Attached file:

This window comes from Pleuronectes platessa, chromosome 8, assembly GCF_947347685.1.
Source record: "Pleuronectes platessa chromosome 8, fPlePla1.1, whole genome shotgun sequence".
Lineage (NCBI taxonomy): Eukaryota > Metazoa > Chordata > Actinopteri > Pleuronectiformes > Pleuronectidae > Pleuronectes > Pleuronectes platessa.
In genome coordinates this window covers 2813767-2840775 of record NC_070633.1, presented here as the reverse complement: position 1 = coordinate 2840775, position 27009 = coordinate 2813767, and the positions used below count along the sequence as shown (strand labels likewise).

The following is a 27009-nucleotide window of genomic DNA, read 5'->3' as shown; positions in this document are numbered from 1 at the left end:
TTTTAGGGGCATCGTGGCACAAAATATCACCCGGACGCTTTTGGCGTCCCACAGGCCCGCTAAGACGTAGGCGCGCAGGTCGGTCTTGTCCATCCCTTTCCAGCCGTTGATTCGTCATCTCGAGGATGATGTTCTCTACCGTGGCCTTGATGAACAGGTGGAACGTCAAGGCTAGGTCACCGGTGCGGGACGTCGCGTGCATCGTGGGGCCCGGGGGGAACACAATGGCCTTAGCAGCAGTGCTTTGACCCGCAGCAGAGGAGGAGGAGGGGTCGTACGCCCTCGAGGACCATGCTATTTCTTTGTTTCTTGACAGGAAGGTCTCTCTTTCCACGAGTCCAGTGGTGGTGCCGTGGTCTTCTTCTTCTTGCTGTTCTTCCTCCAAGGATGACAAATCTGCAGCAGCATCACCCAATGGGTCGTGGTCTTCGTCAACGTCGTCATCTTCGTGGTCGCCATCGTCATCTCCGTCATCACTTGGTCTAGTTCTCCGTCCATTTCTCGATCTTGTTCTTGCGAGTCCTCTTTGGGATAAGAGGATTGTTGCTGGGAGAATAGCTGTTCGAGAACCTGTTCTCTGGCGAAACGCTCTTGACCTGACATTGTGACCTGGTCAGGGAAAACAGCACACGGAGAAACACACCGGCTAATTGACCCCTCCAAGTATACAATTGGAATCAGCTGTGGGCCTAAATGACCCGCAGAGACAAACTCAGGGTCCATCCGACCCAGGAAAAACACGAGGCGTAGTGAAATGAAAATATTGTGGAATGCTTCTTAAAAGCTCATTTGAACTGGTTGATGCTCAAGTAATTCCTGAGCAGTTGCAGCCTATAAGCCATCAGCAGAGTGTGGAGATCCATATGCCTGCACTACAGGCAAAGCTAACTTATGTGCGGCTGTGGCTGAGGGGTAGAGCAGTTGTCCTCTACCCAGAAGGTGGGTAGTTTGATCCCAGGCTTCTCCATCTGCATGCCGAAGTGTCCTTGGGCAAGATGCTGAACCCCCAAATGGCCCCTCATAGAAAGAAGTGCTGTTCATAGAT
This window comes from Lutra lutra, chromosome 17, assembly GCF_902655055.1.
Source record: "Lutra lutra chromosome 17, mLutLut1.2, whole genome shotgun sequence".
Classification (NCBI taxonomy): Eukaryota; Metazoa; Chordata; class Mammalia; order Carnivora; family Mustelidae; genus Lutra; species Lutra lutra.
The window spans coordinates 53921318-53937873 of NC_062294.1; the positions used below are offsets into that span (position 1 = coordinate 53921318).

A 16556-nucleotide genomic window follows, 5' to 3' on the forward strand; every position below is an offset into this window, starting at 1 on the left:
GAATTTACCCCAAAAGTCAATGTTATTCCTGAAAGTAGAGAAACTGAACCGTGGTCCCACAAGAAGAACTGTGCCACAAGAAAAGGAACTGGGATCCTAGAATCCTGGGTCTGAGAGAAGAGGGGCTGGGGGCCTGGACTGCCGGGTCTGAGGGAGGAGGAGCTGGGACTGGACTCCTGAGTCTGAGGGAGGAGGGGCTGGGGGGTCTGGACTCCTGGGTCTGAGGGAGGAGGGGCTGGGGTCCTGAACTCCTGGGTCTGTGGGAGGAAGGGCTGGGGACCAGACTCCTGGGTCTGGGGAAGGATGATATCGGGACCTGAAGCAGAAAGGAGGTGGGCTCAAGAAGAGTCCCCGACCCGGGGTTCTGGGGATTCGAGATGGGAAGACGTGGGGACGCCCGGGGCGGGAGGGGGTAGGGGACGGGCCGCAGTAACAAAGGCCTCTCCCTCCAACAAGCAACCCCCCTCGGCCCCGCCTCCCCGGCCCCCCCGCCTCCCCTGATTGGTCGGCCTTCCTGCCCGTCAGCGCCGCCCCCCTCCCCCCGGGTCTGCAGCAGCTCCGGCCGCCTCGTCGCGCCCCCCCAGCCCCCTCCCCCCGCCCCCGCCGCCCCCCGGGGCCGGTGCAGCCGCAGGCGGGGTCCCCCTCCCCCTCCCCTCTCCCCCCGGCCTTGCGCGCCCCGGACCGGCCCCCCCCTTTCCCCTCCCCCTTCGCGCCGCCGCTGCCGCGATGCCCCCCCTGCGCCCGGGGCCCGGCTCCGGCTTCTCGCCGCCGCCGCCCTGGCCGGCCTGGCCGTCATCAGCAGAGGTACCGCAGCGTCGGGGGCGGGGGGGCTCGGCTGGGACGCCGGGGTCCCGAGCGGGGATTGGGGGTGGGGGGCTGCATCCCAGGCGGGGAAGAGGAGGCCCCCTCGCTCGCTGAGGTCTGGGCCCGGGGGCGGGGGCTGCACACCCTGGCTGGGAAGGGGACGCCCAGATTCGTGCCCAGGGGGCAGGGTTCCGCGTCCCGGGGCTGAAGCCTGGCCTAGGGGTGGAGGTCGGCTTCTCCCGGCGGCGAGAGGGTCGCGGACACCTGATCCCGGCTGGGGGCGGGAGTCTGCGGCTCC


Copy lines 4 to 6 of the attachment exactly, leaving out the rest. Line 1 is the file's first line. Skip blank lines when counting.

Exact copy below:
In genome coordinates this window covers 2813767-2840775 of record NC_070633.1, presented here as the reverse complement: position 1 = coordinate 2840775, position 27009 = coordinate 2813767, and the positions used below count along the sequence as shown (strand labels likewise).

The following is a 27009-nucleotide window of genomic DNA, read 5'->3' as shown; positions in this document are numbered from 1 at the left end:
TTTTAGGGGCATCGTGGCACAAAATATCACCCGGACGCTTTTGGCGTCCCACAGGCCCGCTAAGACGTAGGCGCGCAGGTCGGTCTTGTCCATCCCTTTCCAGCCGTTGATTCGTCATCTCGAGGATGATGTTCTCTACCGTGGCCTTGATGAACAGGTGGAACGTCAAGGCTAGGTCACCGGTGCGGGACGTCGCGTGCATCGTGGGGCCCGGGGGGAACACAATGGCCTTAGCAGCAGTGCTTTGACCCGCAGCAGAGGAGGAGGAGGGGTCGTACGCCCTCGAGGACCATGCTATTTCTTTGTTTCTTGACAGGAAGGTCTCTCTTTCCACGAGTCCAGTGGTGGTGCCGTGGTCTTCTTCTTCTTGCTGTTCTTCCTCCAAGGATGACAAATCTGCAGCAGCATCACCCAATGGGTCGTGGTCTTCGTCAACGTCGTCATCTTCGTGGTCGCCATCGTCATCTCCGTCATCACTTGGTCTAGTTCTCCGTCCATTTCTCGATCTTGTTCTTGCGAGTCCTCTTTGGGATAAGAGGATTGTTGCTGGGAGAATAGCTGTTCGAGAACCTGTTCTCTGGCGAAACGCTCTTGACCTGACATTGTGACCTGGTCAGGGAAAACAGCACACGGAGAAACACACCGGCTAATTGACCCCTCCAAGTATACAATTGGAATCAGCTGTGGGCCTAAATGACCCGCAGAGACAAACTCAGGGTCCATCCGACCCAGGAAAAACACGAGGCGTAGTGAAATGAAAATATTGTGGAATGCTTCTTAAAAGCTCATTTGAACTGGTTGATGCTCAAGTAATTCCTGAGCAGTTGCAGCCTATAAGCCATCAGCAGAGTGTGGAGATCCATATGCCTGCACTACAGGCAAAGCTAACTTATGTGCGGCTGTGGCTGAGGGGTAGAGCAGTTGTCCTCTACCCAGAAGGTGGGTAGTTTGATCCCAGGCTTCTCCATCTGCATGCCGAAGTGTCCTTGGGCAAGATGCTGAACCCCCAAATGGCCCCTCATAGAAAGAAGTGCTGTTCATAGAT